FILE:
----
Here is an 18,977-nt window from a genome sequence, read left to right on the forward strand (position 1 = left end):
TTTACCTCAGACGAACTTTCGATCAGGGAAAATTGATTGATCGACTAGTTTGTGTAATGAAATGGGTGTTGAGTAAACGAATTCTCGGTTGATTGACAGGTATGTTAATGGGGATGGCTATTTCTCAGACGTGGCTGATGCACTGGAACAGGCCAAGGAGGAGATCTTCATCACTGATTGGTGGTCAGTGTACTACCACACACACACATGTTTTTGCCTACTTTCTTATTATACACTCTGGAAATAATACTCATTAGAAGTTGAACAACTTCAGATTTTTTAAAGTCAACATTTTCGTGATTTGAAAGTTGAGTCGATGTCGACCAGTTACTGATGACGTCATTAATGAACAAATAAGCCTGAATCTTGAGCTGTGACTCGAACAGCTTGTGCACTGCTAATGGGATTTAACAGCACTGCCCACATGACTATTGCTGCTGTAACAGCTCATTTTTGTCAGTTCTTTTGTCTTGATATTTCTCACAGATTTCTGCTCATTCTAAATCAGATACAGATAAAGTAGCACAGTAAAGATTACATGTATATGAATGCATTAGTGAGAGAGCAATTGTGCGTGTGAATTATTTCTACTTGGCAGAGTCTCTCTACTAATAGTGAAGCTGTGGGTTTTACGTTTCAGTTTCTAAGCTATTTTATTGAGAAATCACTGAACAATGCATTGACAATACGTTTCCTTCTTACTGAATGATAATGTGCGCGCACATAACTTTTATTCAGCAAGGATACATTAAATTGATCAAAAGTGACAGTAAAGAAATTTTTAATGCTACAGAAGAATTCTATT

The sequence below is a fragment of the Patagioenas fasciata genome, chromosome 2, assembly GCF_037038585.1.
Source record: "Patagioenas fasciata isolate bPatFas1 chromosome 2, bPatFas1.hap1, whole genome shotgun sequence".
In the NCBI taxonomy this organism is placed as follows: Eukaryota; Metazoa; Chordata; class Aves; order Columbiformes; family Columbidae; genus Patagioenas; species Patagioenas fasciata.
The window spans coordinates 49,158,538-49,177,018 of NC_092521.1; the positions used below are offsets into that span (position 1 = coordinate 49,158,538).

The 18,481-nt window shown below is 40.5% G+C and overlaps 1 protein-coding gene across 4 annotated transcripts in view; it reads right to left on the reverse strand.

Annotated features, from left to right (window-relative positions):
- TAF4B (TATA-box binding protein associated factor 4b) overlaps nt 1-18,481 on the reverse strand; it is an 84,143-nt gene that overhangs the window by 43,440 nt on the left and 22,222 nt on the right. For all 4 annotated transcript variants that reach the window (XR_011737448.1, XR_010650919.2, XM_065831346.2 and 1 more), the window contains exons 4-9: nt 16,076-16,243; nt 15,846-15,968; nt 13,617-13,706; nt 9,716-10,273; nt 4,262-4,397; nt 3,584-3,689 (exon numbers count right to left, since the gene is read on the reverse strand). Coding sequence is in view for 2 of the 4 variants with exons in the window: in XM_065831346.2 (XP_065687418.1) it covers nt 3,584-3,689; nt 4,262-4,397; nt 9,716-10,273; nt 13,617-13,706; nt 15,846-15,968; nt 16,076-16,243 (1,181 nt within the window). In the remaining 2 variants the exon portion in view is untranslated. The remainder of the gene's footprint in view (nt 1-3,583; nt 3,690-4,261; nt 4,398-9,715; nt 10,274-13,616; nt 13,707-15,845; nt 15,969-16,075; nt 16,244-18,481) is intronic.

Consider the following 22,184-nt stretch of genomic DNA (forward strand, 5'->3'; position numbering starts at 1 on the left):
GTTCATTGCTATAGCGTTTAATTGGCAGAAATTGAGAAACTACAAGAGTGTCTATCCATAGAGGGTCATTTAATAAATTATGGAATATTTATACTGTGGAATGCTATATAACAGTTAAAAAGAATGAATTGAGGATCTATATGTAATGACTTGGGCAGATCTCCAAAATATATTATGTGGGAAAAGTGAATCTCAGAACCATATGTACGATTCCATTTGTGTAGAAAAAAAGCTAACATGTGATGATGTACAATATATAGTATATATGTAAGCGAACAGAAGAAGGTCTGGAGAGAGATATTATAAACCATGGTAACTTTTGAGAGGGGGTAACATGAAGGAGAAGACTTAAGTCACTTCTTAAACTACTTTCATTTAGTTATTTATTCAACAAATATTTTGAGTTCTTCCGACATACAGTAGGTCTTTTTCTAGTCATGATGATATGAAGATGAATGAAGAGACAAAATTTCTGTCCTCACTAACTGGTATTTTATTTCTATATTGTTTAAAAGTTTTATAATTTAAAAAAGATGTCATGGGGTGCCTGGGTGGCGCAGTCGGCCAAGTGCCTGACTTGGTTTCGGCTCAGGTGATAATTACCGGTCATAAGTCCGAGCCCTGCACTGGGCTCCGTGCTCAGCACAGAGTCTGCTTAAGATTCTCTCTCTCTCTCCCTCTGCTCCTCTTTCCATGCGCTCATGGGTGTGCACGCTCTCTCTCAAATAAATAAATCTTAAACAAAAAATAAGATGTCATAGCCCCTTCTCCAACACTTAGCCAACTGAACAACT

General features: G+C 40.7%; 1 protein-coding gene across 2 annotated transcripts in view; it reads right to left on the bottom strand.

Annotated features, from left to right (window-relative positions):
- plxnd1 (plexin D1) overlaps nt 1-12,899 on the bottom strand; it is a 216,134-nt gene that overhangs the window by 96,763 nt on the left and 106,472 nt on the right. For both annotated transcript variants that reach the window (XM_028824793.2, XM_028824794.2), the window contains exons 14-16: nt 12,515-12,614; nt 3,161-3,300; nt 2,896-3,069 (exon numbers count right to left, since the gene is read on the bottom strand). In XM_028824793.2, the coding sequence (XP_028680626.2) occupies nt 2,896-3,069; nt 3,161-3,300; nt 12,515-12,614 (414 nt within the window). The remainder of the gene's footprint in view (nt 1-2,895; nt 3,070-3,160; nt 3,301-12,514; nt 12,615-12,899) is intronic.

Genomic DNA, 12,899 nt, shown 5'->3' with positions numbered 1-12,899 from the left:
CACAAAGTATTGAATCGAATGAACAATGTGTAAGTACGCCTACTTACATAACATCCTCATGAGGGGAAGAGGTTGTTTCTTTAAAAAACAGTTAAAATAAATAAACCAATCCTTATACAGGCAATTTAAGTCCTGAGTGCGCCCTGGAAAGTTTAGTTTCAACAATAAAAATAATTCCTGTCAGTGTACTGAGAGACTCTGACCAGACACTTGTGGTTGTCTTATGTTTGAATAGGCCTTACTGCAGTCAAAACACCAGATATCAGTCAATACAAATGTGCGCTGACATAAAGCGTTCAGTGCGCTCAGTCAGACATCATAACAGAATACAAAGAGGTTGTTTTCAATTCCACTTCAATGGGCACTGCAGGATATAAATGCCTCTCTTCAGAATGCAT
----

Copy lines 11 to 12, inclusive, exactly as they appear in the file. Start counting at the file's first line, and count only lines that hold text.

GTTCATTGCTATAGCGTTTAATTGGCAGAAATTGAGAAACTACAAGAGTGTCTATCCATAGAGGGTCATTTAATAAATTATGGAATATTTATACTGTGGAATGCTATATAACAGTTAAAAAGAATGAATTGAGGATCTATATGTAATGACTTGGGCAGATCTCCAAAATATATTATGTGGGAAAAGTGAATCTCAGAACCATATGTACGATTCCATTTGTGTAGAAAAAAAGCTAACATGTGATGATGTACAATATATAGTATATATGTAAGCGAACAGAAGAAGGTCTGGAGAGAGATATTATAAACCATGGTAACTTTTGAGAGGGGGTAACATGAAGGAGAAGACTTAAGTCACTTCTTAAACTACTTTCATTTAGTTATTTATTCAACAAATATTTTGAGTTCTTCCGACATACAGTAGGTCTTTTTCTAGTCATGATGATATGAAGATGAATGAAGAGACAAAATTTCTGTCCTCACTAACTGGTATTTTATTTCTATATTGTTTAAAAGTTTTATAATTTAAAAAAGATGTCATGGGGTGCCTGGGTGGCGCAGTCGGCCAAGTGCCTGACTTGGTTTCGGCTCAGGTGATAATTACCGGTCATAAGTCCGAGCCCTGCACTGGGCTCCGTGCTCAGCACAGAGTCTGCTTAAGATTCTCTCTCTCTCTCCCTCTGCTCCTCTTTCCATGCGCTCATGGGTGTGCACGCTCTCTCTCAAATAAATAAATCTTAAACAAAAAATAAGATGTCATAGCCCCTTCTCCAACACTTAGCCAACTGAACAACT

General features: G+C 40.7%; 1 protein-coding gene across 2 annotated transcripts in view; it reads right to left on the bottom strand.